Volume 11, Issue 1
  • ISSN 1932-2798
  • E-ISSN: 1876-2700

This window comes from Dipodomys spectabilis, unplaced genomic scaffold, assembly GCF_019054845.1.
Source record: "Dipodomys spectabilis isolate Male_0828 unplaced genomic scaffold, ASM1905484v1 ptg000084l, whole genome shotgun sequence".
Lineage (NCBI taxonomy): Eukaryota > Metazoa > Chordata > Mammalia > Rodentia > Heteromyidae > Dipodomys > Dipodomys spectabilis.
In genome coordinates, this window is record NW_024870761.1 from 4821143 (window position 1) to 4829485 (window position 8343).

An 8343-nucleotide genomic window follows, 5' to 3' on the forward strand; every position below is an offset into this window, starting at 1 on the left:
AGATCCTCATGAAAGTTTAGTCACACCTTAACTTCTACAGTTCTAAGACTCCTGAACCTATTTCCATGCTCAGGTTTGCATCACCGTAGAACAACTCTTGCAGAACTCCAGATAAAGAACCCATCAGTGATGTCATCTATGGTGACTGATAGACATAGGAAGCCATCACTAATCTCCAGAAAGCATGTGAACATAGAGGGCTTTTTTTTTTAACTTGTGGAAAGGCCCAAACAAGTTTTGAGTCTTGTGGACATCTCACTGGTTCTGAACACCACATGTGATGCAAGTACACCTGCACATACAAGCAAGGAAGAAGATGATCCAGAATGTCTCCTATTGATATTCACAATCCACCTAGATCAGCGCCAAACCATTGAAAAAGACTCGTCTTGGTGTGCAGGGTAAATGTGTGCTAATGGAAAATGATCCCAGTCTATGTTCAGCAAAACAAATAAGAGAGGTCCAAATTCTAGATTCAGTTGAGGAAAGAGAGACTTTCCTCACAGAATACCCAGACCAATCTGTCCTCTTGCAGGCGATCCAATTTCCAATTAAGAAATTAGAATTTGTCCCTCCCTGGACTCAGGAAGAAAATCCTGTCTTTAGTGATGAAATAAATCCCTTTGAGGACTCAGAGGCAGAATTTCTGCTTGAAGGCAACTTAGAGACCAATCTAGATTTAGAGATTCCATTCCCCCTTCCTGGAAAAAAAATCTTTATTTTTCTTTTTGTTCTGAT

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Scholars and philosophers often turn to metaphors when discussing translation. While metaphors serve as tools to define the complex nature of this process, they can also offer unexpected insights into a specific cultural epoch, revealing implicit ideological biases and covert assumptions. In this article, I explore the use of metaphors in the programmatic statements of the Soviet Literary Translation School, as well as in several poems from the 1930s–1960s devoted to translation. The article outlines the dominant thematic groups of metaphors in connection with the ideological context, and compares them with more personal responses by several poet-translators, including Arsenii Tarkovskii, Boris Slutskii, and Vera Zviagintseva. The analysis suggests that while Soviet critical discourse on translation reflected the underlying ideological assumptions (such as the reception of the cultural “other,” or the views on creativity and artistic norms), the use of metaphors allowed poets and scholars to express conflicting opinions and voice artistic dissent.


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